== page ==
You ask me about the fashions; pray then, I beseech you, dance no more in those vile blue or pink satin slippers, which we both once so much admired: only white shoes are worn at balls. The waists are worn short, but not in that foolish Grecian style we were once so pleased with: no, it is now a pretty little waist, very tight at bottom, but with the bust well marked out: the feathers in the hat I send you, must balance in that easy way as they are now placed; and you must not, by an ill-placed pin, make them more towering, or more apparently firm. Have your silk gowns trimmed with blond; and when you throw a shawl over your dress, dispose it in an elegant kind of drapery about your form, and by no means let it be wrapped round you for the purpose it was first intended; that of shielding you from the cold.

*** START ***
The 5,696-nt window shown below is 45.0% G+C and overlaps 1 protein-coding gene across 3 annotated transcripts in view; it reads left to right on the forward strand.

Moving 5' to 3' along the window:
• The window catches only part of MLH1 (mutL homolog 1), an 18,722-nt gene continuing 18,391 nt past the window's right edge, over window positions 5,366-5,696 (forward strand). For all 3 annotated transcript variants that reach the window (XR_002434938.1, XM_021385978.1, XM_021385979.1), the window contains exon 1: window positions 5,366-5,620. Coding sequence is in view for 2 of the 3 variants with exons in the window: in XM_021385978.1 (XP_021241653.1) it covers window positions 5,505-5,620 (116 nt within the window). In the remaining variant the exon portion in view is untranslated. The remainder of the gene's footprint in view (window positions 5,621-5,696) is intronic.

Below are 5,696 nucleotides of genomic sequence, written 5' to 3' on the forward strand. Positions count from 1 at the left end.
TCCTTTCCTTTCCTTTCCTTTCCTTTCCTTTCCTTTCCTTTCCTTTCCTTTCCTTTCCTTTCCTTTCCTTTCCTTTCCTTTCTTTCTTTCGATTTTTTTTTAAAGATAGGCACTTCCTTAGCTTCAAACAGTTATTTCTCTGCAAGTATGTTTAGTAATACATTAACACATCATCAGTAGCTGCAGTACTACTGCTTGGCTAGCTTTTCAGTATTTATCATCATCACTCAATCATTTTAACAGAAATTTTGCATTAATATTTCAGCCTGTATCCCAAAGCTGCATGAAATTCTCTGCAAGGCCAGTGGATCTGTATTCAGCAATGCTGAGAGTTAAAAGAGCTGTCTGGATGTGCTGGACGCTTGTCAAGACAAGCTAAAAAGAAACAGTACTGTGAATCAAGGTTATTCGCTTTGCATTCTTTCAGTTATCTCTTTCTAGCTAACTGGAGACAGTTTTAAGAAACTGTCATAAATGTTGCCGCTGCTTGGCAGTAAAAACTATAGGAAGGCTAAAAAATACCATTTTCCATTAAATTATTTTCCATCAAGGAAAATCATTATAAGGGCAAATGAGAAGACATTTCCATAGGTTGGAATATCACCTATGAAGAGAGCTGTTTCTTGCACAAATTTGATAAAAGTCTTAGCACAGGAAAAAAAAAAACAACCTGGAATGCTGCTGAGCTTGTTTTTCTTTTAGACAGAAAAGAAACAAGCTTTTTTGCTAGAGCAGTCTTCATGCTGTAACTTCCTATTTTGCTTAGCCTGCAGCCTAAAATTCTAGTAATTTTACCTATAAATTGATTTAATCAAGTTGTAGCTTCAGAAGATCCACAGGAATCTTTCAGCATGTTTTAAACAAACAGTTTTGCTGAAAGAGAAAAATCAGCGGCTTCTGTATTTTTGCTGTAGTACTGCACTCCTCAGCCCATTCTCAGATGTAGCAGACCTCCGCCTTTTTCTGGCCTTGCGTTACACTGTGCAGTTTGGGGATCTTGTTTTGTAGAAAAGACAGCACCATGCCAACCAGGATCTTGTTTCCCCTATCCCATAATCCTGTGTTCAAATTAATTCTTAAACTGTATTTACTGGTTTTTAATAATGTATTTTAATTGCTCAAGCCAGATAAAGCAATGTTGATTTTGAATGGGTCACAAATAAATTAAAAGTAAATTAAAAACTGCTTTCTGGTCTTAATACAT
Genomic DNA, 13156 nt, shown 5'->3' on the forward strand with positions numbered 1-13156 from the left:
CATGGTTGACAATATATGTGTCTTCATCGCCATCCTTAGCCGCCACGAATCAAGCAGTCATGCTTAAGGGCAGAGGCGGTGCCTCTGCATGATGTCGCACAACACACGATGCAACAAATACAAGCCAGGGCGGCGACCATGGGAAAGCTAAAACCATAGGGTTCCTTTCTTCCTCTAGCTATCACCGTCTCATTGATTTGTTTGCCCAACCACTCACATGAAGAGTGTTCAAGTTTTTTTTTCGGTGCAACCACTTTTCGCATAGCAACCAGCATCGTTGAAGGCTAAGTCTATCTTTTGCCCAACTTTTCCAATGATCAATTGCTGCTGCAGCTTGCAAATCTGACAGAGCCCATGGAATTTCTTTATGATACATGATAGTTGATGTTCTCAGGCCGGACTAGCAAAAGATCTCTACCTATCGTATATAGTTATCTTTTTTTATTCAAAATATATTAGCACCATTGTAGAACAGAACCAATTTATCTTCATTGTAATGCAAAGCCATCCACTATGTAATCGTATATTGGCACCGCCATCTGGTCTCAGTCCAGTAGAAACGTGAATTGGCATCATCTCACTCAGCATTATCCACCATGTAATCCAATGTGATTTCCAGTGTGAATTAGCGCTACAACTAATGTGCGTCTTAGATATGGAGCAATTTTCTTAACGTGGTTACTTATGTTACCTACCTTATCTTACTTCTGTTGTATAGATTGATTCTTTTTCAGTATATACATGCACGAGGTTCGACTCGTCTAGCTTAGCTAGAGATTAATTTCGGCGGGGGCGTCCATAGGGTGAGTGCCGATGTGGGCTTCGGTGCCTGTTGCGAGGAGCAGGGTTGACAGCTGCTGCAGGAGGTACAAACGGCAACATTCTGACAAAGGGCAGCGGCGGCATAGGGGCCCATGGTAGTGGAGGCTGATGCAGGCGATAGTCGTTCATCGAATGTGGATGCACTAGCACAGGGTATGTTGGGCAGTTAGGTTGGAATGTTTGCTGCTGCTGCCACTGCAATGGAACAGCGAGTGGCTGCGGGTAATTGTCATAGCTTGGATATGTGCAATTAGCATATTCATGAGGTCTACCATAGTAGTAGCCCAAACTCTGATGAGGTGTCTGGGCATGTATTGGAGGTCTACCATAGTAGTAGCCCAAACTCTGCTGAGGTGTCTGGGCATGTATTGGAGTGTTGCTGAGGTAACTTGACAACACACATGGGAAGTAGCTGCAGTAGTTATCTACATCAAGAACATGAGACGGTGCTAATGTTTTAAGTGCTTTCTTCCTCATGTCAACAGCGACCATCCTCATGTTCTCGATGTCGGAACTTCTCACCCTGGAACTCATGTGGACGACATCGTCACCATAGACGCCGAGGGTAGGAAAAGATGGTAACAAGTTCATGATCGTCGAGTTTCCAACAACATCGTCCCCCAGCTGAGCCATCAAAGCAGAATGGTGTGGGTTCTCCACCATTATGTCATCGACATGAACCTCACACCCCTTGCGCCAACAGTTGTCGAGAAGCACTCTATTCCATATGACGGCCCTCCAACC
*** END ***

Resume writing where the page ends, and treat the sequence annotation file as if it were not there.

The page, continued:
I have paid innumerable visits this morning; one was to our old aunt, the Baronet's widow, whom neither you nor I have seen since we were little children: she embraced me with a transport, which I know was not sincere, for she is not at all altered in temper, but is as ill-natured as a wasp. However, she has introduced us to some of her noble friends, and through her means we have received an invitation to the Honourable Mrs. Verdantique‘s private masquerade.